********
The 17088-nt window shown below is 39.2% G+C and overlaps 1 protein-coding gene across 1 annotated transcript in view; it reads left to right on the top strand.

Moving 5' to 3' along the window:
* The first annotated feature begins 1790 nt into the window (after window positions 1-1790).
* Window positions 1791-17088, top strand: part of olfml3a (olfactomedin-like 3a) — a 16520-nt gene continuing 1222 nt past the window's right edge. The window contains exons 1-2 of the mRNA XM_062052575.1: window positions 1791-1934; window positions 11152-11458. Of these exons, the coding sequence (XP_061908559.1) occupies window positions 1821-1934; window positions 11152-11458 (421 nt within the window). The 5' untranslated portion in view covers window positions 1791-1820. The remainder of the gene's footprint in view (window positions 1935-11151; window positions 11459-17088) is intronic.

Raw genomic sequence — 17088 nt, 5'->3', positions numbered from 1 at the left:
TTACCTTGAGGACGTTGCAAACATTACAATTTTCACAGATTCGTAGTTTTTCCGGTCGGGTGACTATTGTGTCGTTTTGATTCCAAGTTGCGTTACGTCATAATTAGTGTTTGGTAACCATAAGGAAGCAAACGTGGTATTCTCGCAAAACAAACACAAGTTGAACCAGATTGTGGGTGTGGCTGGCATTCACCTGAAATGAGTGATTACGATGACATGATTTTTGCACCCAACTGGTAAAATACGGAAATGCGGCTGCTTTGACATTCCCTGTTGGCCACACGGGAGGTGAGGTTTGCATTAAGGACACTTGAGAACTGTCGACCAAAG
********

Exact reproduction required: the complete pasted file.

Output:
The 17088-nt window shown below is 39.2% G+C and overlaps 1 protein-coding gene across 1 annotated transcript in view; it reads left to right on the top strand.

Moving 5' to 3' along the window:
* The first annotated feature begins 1790 nt into the window (after window positions 1-1790).
* Window positions 1791-17088, top strand: part of olfml3a (olfactomedin-like 3a) — a 16520-nt gene continuing 1222 nt past the window's right edge. The window contains exons 1-2 of the mRNA XM_062052575.1: window positions 1791-1934; window positions 11152-11458. Of these exons, the coding sequence (XP_061908559.1) occupies window positions 1821-1934; window positions 11152-11458 (421 nt within the window). The 5' untranslated portion in view covers window positions 1791-1820. The remainder of the gene's footprint in view (window positions 1935-11151; window positions 11459-17088) is intronic.

Raw genomic sequence — 17088 nt, 5'->3', positions numbered from 1 at the left:
TTACCTTGAGGACGTTGCAAACATTACAATTTTCACAGATTCGTAGTTTTTCCGGTCGGGTGACTATTGTGTCGTTTTGATTCCAAGTTGCGTTACGTCATAATTAGTGTTTGGTAACCATAAGGAAGCAAACGTGGTATTCTCGCAAAACAAACACAAGTTGAACCAGATTGTGGGTGTGGCTGGCATTCACCTGAAATGAGTGATTACGATGACATGATTTTTGCACCCAACTGGTAAAATACGGAAATGCGGCTGCTTTGACATTCCCTGTTGGCCACACGGGAGGTGAGGTTTGCATTAAGGACACTTGAGAACTGTCGACCAAAG